Challah Bread

With it's rich, slightly sweet flavor, shiny golden crust, and pillowy interior, Challah isn't just for the Jewish holidays, it appeals to everyone, anytime! For starters, it's actually pronounced ka-le, ha. Or hallah.

This bread looks complicated, but it's actually really simple to make, and tastes even more amazing. What makes this bread truly special is its distinctive braid, which symbolizes, among other things, the joining of friends and family. This is one of my favorite breads to bake. Or should I say my favorite thing is to eat it?? Because let's face it, who can resist such delicacy?

This is by far one of those breads that you can enjoy in sandwiches, toasts, or with bacon. It's enriched with butter and eggs, making the outside crunchy, but the inside so pillowy-soft.

I remember learning the art of bread making in culinary school, and let me tell you, it's incredible! The possibilities, and the creations are endless! This dough can be used in so many other great desserts. I especially love using this dough for russian pastries, such as piroshki and dumplings. Of course, this dough isn't just great for desserts, but also as savory. I enjoy making garlic dinner rolls with extra dough!

But by far, this old recipe has definitely been one of my many favorites!

A few Tips for Making Challah

  • You will need room temperature eggs. if they're too cold, your dough will rise very slowly, and I guarantee you that you don't want to wait that long!
  • I prefer using honey for this bread and not sugar. Because it won't be overpoweringly sweet, and honey actually aids the proofing of the yeast.
  • If two loaves are too much for your family, freeze one and use it for french toast later! It's so yummy with organic maple syrup and fresh berries.
  • The dough should rise for about an hour to 1 1/2 hours. But 2 hours works best too.
  • I'd let the braided dough sit to rise an additional 45 minutes so once it comes out of the oven, it'll be nice and fluffy.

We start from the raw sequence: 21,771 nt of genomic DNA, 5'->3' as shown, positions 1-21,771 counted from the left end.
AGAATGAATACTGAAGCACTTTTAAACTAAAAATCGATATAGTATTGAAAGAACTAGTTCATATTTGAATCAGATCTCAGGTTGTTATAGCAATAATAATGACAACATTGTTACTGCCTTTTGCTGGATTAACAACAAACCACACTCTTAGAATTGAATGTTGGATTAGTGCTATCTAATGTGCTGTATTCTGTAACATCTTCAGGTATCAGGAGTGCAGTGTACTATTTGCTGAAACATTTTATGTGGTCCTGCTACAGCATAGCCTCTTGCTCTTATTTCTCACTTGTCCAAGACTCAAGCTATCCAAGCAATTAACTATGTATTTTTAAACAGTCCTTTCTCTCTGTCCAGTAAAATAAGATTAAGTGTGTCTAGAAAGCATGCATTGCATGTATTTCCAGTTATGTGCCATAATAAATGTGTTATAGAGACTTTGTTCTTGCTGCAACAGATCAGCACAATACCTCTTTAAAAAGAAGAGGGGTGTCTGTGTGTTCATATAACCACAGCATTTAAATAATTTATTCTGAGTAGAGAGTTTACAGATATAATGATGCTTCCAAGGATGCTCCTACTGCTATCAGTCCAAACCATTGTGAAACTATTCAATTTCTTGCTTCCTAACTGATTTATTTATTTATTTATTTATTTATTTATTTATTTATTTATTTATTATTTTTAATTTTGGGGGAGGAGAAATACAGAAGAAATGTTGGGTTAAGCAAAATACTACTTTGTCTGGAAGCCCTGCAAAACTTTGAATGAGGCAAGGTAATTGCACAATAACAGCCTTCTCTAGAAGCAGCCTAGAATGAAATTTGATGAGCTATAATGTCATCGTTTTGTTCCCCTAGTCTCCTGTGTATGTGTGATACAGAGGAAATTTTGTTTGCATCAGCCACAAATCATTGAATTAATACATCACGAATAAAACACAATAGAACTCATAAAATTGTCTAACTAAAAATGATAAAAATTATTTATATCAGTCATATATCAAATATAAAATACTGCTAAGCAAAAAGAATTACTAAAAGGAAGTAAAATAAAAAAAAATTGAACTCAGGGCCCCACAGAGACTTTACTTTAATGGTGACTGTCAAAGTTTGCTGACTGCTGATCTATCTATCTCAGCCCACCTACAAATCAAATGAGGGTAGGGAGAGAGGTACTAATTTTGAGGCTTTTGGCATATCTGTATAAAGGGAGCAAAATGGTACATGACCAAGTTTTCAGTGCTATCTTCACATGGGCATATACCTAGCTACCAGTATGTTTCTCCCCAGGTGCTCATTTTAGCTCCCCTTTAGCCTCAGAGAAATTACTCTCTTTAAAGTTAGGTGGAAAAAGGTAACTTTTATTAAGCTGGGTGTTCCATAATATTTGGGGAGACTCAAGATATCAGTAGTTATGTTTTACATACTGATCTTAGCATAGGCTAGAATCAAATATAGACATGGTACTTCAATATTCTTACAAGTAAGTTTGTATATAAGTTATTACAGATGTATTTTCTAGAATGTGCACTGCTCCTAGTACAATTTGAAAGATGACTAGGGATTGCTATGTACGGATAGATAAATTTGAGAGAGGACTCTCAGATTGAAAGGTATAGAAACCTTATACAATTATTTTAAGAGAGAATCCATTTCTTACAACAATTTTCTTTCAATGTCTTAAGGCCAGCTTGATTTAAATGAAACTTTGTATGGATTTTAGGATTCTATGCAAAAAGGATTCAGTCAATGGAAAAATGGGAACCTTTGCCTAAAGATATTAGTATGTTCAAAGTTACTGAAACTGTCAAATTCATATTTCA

• If you don't want two loaves of bread, you are more than welcome to use the other half of the dough for dinner rolls or other european desserts.
  • I noticed that if your egg wash has egg yolk, your bread will turn slightly yellow in the oven. If you want it to naturally brown, I recommend brushing just plain egg whites wash.

Toppings? Fillings?

You can definitely put toppings on top. Though I prefer mine plain, here are some ideas on what you can put on top.
For sweet bread:

  • Sesame Seeds
  • Poppy Seeds
  • Any Bagel Seasoning
  • Raw Cane Sugar
  • Streusel

For Savory Bread:

  • Garlic Butter
  • Bacon
  • Dried Herbs
  • Sea Salt
  • Or the old classic, egg wash

I also sometimes enjoy adding in some sort of extra surprise in the dough or filling! Here are other amazing ideas for your unique Challah.

  • Dried mangos
  • Dried Cherries
  • Raisins
  • Dried Blueberries
  • Ricotta Cheese Filling
  • Cream Cheese Filling

How to Make Challah Bread

  1. Begin by dissolving yeast in warm water. Then slowly stir in the honey.
  2. In a mixer with a hook attachment, mix water, melted butter, flour, and salt. Then add in your yeast mixture and mix some more until smooth.
  3. While the dough is kneading, add in the rest of the dough, and then let it rise for about 2 hours or less.
  4. It's important to punch down the dough to let most of the air out so you can roll out the dough into strands before letting it rise another couple of minutes. Once the dough has risen on the sheet pans, brush with egg whites and sprinkle any topping you desire, or leave it plain.
  5. Bake at 350F. for 35-40 minutes, or just until it turns into a golden brown color.

Prep time:
2 hours 45 minutes
Cook time:
40 minutes
Chill time:
Total time:
3 hours 25 minutes
2 Loaves



  1. Dissolve the yeast in 1/4 cup warm water. Let it sit for 4-5 minutes to bloom. Stir in the honey.
  2. Place the 1/2 cup water, melted butter, eggs, 1 cup of flour and the salt in the bowl of a mixer fitted with a dough hook. Mix until just incorporated. Add the yeast mixture. Stir until smooth.
  3. Knead the dough on medium speed, adding the remaining four a little at a time. Until smooth, elastic and fully developed, about five minutes or so.
  4. Place the dough in a lightly greased/oiled bowl, cover and let it double in size. About 1 - 2 hours.
  5. Punch down the dough to let most of the air out. Divide into six equal portions. Form the dough balls into long strands and braid like you would braid hair. Place the loaves on a paper-lined sheet pan.
  6. Brush the loaves with egg wash and sprinkle with sesame or poppy seeds, if using. Let them stand until slightly double. At least another 45 minutes.
  7. Bake at 350F. for 35-40 minutes. Or until the loaves are golden brown and sound hollow when you thump them on the bottom.

Recipe notes

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